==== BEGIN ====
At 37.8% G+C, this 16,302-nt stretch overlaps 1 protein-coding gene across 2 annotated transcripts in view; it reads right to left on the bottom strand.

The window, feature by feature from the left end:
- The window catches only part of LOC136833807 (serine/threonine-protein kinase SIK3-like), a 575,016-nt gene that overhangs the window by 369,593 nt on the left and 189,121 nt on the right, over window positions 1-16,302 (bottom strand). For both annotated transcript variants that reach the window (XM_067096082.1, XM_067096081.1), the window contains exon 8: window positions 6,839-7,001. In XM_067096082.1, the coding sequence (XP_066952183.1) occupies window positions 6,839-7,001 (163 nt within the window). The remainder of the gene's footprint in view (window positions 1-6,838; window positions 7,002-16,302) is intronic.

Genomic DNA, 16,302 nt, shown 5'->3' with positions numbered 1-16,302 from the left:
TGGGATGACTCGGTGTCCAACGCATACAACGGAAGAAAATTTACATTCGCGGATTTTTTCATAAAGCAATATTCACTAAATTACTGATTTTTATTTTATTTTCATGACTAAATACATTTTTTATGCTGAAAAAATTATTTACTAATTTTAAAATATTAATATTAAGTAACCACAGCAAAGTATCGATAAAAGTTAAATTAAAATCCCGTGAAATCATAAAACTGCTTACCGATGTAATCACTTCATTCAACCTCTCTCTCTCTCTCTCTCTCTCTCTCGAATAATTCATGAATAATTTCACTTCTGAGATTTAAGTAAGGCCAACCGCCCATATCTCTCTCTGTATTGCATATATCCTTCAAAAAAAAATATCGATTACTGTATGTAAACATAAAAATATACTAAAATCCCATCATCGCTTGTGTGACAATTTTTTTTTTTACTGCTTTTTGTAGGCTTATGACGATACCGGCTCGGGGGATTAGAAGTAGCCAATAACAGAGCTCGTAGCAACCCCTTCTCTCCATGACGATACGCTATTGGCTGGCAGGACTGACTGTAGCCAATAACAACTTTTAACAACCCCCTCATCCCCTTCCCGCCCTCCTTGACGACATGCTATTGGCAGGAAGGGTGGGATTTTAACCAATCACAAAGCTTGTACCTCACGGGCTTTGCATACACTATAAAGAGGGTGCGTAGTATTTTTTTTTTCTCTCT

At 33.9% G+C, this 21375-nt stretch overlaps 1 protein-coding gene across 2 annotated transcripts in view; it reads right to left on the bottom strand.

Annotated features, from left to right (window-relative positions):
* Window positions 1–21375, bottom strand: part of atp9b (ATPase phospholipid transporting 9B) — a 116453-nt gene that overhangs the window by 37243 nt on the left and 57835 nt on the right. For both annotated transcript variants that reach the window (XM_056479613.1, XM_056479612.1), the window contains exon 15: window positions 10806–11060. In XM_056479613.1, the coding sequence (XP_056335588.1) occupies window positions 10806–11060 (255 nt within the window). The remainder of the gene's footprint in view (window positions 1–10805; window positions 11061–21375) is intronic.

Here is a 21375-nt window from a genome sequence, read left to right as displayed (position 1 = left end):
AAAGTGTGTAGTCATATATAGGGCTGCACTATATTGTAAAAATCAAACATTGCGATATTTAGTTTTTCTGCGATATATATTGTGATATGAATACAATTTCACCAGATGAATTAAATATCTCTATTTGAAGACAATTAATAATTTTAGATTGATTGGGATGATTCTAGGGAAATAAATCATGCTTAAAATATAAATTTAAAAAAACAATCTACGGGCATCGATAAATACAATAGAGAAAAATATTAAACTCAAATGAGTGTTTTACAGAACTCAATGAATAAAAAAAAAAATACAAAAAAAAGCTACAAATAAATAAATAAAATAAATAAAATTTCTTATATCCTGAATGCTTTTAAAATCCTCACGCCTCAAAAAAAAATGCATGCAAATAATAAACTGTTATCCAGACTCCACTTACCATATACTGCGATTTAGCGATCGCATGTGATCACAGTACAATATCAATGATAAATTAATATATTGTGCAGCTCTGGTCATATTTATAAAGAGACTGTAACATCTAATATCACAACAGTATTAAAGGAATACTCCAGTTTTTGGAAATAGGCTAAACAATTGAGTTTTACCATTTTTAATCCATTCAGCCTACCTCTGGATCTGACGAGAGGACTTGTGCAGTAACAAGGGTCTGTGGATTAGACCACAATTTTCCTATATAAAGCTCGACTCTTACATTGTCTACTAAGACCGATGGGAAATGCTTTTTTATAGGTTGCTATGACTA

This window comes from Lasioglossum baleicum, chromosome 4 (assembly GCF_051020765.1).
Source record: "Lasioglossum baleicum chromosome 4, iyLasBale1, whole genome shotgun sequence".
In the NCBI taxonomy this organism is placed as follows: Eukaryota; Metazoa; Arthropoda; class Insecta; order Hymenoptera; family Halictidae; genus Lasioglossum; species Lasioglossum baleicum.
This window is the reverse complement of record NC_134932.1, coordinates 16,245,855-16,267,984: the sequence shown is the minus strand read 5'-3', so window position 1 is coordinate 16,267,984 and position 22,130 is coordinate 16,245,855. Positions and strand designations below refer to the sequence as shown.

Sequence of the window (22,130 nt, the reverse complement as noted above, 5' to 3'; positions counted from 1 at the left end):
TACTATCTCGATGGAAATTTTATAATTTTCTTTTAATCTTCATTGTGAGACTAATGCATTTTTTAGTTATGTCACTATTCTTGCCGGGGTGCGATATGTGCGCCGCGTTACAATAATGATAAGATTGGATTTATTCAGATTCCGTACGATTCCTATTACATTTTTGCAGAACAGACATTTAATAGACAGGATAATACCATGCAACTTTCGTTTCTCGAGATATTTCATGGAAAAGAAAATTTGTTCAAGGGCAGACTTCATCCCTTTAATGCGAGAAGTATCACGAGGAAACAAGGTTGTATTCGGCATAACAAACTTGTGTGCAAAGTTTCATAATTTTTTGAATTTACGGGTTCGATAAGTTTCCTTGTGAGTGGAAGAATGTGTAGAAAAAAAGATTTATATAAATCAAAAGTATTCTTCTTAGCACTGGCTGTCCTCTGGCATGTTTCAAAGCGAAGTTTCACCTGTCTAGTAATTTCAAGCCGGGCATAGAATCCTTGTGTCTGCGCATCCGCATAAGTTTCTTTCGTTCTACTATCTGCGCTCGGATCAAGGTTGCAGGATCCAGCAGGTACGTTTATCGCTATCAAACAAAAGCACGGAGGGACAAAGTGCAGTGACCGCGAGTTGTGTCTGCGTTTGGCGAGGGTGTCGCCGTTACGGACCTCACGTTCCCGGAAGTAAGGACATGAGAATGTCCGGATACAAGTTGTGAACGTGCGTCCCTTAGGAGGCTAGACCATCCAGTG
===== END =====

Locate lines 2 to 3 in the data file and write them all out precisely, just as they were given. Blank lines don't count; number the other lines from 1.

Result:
The window, feature by feature from the left end:
- The window catches only part of LOC136833807 (serine/threonine-protein kinase SIK3-like), a 575,016-nt gene that overhangs the window by 369,593 nt on the left and 189,121 nt on the right, over window positions 1-16,302 (bottom strand). For both annotated transcript variants that reach the window (XM_067096082.1, XM_067096081.1), the window contains exon 8: window positions 6,839-7,001. In XM_067096082.1, the coding sequence (XP_066952183.1) occupies window positions 6,839-7,001 (163 nt within the window). The remainder of the gene's footprint in view (window positions 1-6,838; window positions 7,002-16,302) is intronic.